Background Our recent work has demonstrated that the native motor zone (NMZ) within a given skeletal muscle is the best site for muscle reinnervation. This study was designed to explore the outcomes of direct nerve implantation (DNI) into the NMZ of denervated sternomastoid (SM) muscle in a rat model. Methods The right SM muscle was experimentally denervated by transecting its innervating nerve. The proximal stump of the severed SM nerve was immediately implanted into a small muscle slit made in the NMZ of the muscle where denervated motor endplates were concentrated...
October 13, 2016: Journal of Reconstructive Microsurgery
Charles Yuen Yung Loh, Aline Yen Ling Wang, Huang-Kai Kao, Esteban Cardona, Sheng-Hao Chuang, Fu-Chan Wei
Traumatic peripheral nerve neurotmesis occurs frequently and functional recovery is often slow and impaired. Induced pluripotent stem cells (iPSCs) have shown much promise in recent years due to its regenerative properties similar to that of embryonic stem cells. However, the potential of iPSCs in promoting the functional recovery of a transected peripheral nerve is largely unknown. This study is the first to investigate in vivo effects of episomal iPSCs (EiPSCs) on peripheral nerve regeneration in a murine sciatic nerve transection model...
2016: PloS One
Chihiro Tohda
Alzheimer's disease (AD) is a recognized incurable neurodegenerative disorder. Clinically prescribed medicines for AD are expected to bring about only slight symptomatic improvement or a delay of its progression. Another strategy, amyloid β (Aβ) lowing agents, has not been successful at memory improvement. We have hypothesized that an improvement in cognitive function requires the construction of neuronal networks, including neurite regeneration and synapse formation; therefore, we have been exploring candidates for radical anti-AD drugs that can restore Aβ-induced neurite atrophy and memory impairment...
2016: Biological & Pharmaceutical Bulletin
Paschalis Theotokis, Olga Touloumi, Roza Lagoudaki, Evangelia Nousiopoulou, Evangelia Kesidou, Spyridon Siafis, Theodoros Tselios, Athanasios Lourbopoulos, Dimitrios Karacostas, Nikolaos Grigoriadis, Constantina Simeonidou
BACKGROUND: Nogo-A and its putative receptor NgR are considered to be among the inhibitors of axonal regeneration in the CNS. However, few studies so far have addressed the issue of local NgR complex multilateral localization within inflammation in an MS mouse model of autoimmune demyelination. METHODS: Chronic experimental autoimmune encephalomyelitis (EAE) was induced in C57BL/6 mice. Analyses were performed on acute (days 18-22) and chronic (day 50) time points and compared to controls...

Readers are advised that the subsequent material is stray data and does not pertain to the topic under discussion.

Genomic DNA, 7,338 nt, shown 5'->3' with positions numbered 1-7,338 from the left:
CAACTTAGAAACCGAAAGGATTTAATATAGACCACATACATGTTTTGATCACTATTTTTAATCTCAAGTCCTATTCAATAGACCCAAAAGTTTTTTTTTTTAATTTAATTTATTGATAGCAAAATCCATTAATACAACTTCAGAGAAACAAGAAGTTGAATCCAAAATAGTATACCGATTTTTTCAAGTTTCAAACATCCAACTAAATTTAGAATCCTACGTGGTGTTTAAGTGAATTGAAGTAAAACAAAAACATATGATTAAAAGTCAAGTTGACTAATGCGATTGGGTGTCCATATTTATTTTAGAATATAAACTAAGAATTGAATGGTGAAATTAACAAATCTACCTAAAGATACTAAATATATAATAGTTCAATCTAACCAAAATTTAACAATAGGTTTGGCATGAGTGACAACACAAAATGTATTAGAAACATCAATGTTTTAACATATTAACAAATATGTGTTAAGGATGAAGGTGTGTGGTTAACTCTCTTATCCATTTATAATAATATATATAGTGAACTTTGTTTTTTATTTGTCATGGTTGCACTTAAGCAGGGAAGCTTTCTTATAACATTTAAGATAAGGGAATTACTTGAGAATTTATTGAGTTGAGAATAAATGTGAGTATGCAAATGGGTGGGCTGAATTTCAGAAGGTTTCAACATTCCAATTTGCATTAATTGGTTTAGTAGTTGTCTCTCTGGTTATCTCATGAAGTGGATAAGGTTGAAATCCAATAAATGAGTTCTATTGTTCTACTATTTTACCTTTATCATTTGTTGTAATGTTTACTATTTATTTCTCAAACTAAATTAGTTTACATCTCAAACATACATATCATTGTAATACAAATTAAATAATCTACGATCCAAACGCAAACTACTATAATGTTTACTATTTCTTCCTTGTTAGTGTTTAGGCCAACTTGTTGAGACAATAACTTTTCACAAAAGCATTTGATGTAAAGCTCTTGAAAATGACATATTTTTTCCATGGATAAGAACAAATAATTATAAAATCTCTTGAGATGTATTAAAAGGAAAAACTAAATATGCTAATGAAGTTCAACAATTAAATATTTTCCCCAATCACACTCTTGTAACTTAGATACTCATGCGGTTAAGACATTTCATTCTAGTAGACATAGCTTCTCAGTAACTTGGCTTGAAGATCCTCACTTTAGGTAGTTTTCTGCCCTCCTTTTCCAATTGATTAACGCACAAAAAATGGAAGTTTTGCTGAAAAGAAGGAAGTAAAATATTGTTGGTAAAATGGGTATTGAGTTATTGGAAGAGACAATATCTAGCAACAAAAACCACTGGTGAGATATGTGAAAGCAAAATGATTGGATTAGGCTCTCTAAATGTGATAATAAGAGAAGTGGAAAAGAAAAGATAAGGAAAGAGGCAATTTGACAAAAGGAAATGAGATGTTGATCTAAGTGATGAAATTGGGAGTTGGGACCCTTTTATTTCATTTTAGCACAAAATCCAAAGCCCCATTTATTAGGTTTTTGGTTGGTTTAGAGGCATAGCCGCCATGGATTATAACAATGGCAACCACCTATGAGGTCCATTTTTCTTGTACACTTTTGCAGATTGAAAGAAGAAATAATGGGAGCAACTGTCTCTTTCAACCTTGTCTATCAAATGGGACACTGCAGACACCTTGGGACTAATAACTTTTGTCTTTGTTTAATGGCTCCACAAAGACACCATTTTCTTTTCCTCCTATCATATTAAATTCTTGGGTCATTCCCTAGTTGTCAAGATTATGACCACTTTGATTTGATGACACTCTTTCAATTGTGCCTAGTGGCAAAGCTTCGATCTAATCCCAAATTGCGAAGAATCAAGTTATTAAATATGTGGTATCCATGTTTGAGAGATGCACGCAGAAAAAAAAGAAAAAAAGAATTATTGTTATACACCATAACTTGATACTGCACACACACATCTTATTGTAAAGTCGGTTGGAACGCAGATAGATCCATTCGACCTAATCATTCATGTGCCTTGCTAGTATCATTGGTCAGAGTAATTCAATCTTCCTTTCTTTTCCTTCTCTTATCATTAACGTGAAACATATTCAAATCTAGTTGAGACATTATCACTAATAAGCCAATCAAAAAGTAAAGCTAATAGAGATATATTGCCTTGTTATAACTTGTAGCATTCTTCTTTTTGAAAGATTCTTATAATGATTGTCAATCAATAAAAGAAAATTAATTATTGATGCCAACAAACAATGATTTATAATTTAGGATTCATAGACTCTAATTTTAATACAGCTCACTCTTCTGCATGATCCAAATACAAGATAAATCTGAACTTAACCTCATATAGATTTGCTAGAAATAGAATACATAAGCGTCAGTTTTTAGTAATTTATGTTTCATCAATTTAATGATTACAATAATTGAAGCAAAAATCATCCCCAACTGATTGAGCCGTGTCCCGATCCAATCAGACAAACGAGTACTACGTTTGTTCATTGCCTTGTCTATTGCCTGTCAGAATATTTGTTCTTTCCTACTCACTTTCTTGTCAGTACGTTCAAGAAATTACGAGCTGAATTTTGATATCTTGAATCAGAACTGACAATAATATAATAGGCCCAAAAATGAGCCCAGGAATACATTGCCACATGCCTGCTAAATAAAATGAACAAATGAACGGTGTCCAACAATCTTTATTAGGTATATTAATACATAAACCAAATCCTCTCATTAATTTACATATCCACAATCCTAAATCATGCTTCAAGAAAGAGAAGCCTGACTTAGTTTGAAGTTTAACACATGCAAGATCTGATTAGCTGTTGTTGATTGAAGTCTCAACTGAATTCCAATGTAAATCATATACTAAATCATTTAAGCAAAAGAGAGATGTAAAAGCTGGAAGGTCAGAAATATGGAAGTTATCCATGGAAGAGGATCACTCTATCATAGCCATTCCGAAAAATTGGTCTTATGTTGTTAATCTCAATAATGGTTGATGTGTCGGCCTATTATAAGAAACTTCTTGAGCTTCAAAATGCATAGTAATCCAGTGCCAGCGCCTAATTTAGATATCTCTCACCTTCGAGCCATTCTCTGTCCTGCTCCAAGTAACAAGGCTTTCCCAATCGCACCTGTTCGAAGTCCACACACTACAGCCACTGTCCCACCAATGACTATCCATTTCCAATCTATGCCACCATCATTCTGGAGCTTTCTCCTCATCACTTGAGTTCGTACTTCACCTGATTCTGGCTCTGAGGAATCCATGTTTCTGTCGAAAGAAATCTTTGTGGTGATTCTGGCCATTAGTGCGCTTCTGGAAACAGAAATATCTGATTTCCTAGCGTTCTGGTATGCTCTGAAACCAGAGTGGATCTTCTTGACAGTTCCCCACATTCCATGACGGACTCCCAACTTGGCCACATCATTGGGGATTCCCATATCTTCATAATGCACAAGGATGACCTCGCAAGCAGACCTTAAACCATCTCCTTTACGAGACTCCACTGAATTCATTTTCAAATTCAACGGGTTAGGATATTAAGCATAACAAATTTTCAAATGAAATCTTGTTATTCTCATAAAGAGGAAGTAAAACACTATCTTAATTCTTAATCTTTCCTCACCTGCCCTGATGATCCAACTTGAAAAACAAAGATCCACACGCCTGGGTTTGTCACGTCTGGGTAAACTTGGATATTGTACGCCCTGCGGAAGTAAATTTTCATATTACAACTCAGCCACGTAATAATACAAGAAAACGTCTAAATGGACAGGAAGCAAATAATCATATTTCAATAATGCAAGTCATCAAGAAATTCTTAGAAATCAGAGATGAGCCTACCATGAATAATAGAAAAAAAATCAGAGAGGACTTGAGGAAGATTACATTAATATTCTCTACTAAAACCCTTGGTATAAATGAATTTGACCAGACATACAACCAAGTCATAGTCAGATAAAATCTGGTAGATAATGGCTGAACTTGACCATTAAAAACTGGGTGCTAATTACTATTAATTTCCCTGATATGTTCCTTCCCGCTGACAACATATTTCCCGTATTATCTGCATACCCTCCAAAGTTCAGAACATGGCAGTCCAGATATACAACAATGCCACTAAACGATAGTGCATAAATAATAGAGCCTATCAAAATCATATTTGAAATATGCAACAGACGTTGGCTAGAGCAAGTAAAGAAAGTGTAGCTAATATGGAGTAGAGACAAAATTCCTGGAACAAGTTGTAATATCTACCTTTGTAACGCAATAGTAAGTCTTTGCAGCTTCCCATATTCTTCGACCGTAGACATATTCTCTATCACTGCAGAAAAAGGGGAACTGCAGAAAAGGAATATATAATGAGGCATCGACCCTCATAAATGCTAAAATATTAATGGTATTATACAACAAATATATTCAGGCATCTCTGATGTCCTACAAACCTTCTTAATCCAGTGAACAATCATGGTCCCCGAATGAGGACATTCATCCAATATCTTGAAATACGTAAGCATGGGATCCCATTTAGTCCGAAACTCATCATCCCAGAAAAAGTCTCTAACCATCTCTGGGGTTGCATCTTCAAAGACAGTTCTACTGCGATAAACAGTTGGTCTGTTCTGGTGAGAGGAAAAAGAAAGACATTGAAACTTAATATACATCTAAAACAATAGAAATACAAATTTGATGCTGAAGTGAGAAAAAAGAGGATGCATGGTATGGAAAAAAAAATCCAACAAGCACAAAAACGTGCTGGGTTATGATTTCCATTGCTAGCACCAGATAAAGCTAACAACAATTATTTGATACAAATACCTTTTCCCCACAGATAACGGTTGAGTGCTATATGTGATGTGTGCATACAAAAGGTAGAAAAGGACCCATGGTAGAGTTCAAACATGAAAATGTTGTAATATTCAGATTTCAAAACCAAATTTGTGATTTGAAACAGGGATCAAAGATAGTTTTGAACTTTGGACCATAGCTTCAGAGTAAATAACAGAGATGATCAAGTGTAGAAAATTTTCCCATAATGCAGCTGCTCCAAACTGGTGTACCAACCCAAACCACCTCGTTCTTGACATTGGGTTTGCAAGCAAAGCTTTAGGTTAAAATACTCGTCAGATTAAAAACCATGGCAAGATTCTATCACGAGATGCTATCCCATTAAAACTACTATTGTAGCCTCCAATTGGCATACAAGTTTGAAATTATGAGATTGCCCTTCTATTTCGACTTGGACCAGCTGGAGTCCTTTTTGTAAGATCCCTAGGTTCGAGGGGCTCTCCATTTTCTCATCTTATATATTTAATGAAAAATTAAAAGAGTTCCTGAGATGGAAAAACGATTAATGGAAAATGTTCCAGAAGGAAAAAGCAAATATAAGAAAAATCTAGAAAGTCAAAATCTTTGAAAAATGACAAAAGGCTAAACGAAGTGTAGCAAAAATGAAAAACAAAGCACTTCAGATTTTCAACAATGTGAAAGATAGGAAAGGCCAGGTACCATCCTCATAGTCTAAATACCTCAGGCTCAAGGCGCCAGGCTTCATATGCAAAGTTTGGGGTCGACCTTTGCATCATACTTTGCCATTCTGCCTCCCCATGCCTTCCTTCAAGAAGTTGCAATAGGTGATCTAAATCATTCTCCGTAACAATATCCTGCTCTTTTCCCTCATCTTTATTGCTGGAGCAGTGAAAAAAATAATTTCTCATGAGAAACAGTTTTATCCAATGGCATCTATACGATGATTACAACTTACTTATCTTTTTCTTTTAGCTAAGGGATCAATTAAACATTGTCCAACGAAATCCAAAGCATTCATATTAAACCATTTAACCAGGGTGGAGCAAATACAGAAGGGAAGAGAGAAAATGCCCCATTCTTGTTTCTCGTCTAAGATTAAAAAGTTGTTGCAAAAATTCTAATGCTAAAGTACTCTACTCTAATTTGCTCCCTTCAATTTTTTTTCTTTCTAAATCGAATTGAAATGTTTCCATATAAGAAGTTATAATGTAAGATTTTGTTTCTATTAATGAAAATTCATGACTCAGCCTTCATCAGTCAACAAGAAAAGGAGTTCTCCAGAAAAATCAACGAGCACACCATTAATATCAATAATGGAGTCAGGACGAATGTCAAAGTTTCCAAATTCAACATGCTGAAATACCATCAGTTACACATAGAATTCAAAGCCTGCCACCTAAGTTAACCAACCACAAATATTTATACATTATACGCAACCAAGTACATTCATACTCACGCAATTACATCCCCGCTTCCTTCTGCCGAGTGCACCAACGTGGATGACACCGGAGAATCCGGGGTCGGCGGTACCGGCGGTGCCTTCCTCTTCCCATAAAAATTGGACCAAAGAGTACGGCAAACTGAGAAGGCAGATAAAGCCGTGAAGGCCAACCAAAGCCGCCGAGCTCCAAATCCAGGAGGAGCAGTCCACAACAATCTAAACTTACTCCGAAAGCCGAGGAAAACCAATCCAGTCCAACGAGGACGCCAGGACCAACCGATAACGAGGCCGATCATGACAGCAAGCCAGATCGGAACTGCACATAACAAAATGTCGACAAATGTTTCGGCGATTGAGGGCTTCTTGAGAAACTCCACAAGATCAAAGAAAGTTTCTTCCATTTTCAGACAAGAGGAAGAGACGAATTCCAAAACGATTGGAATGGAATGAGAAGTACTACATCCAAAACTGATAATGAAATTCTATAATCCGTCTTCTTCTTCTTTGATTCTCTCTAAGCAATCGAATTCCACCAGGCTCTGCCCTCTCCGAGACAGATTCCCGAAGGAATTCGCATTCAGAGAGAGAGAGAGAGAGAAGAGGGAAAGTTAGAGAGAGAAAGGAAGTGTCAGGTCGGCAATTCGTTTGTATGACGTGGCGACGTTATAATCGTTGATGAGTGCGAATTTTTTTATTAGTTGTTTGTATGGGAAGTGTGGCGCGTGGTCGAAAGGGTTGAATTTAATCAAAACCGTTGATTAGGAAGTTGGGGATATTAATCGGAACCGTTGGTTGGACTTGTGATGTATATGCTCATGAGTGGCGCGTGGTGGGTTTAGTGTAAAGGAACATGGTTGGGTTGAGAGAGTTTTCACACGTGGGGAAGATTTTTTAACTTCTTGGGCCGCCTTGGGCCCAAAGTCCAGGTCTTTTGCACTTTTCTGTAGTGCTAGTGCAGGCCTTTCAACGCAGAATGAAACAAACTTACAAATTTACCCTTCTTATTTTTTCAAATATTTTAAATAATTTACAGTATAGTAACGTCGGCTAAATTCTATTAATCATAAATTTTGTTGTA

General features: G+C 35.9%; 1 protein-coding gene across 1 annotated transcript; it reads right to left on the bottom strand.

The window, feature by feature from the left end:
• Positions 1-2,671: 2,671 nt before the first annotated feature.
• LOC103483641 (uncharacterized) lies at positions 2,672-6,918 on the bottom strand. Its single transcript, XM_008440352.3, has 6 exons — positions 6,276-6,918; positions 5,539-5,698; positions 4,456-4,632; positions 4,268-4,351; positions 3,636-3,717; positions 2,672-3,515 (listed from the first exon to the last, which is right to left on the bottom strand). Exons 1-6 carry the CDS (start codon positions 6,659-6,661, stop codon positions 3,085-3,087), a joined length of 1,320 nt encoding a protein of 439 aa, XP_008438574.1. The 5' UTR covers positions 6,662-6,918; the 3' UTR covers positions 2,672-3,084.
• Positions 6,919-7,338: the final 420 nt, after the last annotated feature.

October 11, 2016: Journal of Neuroinflammation
Andrea Tedeschi, Sebastian Dupraz, Claudia J Laskowski, Jia Xue, Thomas Ulas, Marc Beyer, Joachim L Schultze, Frank Bradke
Injuries to the adult CNS often result in permanent disabilities because neurons lose the ability to regenerate their axon during development. Here, whole transcriptome sequencing and bioinformatics analysis followed by gain- and loss-of-function experiments identified Cacna2d2, the gene encoding the Alpha2delta2 subunit of voltage-gated calcium channels (VGCCs), as a developmental switch that limits axon growth and regeneration. Cacna2d2 gene deletion or silencing promoted axon growth in vitro. In vivo, Alpha2delta2 pharmacological blockade through Pregabalin (PGB) administration enhanced axon regeneration in adult mice after spinal cord injury (SCI)...
September 27, 2016: Neuron
Ryan B Griggs, Leonid M Yermakov, Keiichiro Susuki
Communication in the central nervous system (CNS) occurs through initiation and propagation of action potentials at excitable domains along axons. Action potentials generated at the axon initial segment (AIS) are regenerated at nodes of Ranvier through the process of saltatory conduction. Proper formation and maintenance of the molecular structure at the AIS and nodes are required for sustaining conduction fidelity. In myelinated CNS axons, paranodal junctions between the axolemma and myelinating oligodendrocytes delineate nodes of Ranvier and regulate the distribution and localization of specialized functional elements, such as voltage-gated sodium channels and mitochondria...
October 4, 2016: Neuroscience Research
Warin Krityakiarana, Kamonrapat Sompup, Nopporn Jongkamonwiwat, Sujira Mukda, Fernando Gomez Pinilla, Piyarat Govitrapong, Pansiri Phansuwan-Pujito